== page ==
Format

Send to

Choose Destination
PLoS One. 2012;7(5):e36957. doi: 10.1371/journal.pone.0036957. Epub 2012 May 11.

Diversity of bifidobacteria within the infant gut microbiota.

Author information

1
Laboratory of Probiogenomics, Department of Genetics, Biology of Microorganisms, Anthropology and Evolution, University of Parma, Parma, Italy.

Abstract

BACKGROUND:

The human gastrointestinal tract (GIT) represents one of the most densely populated microbial ecosystems studied to date. Although this microbial consortium has been recognized to have a crucial impact on human health, its precise composition is still subject to intense investigation. Among the GIT microbiota, bifidobacteria represent an important commensal group, being among the first microbial colonizers of the gut. However, the prevalence and diversity of members of the genus Bifidobacterium in the infant intestinal microbiota has not yet been fully characterized, while some inconsistencies exist in literature regarding the abundance of this genus.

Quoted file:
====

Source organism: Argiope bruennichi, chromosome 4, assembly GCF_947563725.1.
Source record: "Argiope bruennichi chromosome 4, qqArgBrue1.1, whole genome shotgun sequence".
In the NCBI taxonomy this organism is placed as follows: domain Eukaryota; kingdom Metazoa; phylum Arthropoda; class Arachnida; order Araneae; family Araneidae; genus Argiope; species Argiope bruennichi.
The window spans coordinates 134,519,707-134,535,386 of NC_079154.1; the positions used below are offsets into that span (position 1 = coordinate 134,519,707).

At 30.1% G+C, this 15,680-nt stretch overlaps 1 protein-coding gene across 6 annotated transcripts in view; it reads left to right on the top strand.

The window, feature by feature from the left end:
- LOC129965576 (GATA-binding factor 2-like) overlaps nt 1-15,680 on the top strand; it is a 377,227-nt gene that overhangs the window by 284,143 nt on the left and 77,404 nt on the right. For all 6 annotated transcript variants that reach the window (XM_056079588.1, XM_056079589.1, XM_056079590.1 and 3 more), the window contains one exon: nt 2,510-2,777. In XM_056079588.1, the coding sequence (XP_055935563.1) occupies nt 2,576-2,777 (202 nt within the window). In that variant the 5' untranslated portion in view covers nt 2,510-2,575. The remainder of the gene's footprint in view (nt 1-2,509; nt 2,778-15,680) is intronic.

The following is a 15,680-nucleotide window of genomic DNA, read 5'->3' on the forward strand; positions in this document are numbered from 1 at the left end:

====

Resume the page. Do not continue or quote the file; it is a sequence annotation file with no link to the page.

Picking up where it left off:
METHODS/PRINCIPAL FINDINGS:

In the current report, we assessed the complexity of the infant intestinal bifidobacterial population by analysis of pyrosequencing data of PCR amplicons derived from two hypervariable regions of the 16 S rRNA gene. Eleven faecal samples were collected from healthy infants of different geographical origins (Italy, Spain or Ireland), feeding type (breast milk or formula) and mode of delivery (vaginal or caesarean delivery), while in four cases, faecal samples of corresponding mothers were also analyzed.

CONCLUSIONS:

In contrast to several previously published culture-independent studies, our analysis revealed a predominance of bifidobacteria in the infant gut as well as a profile of co-occurrence of bifidobacterial species in the infant's intestine.

PMID:
22606315
PMCID:
PMC3350489
DOI:
10.1371/journal.pone.0036957
[Indexed for MEDLINE]
Free PMC Article

Supplemental Content

Full text links

Icon for Public Library of Science Icon for PubMed Central
Loading ...
Support Center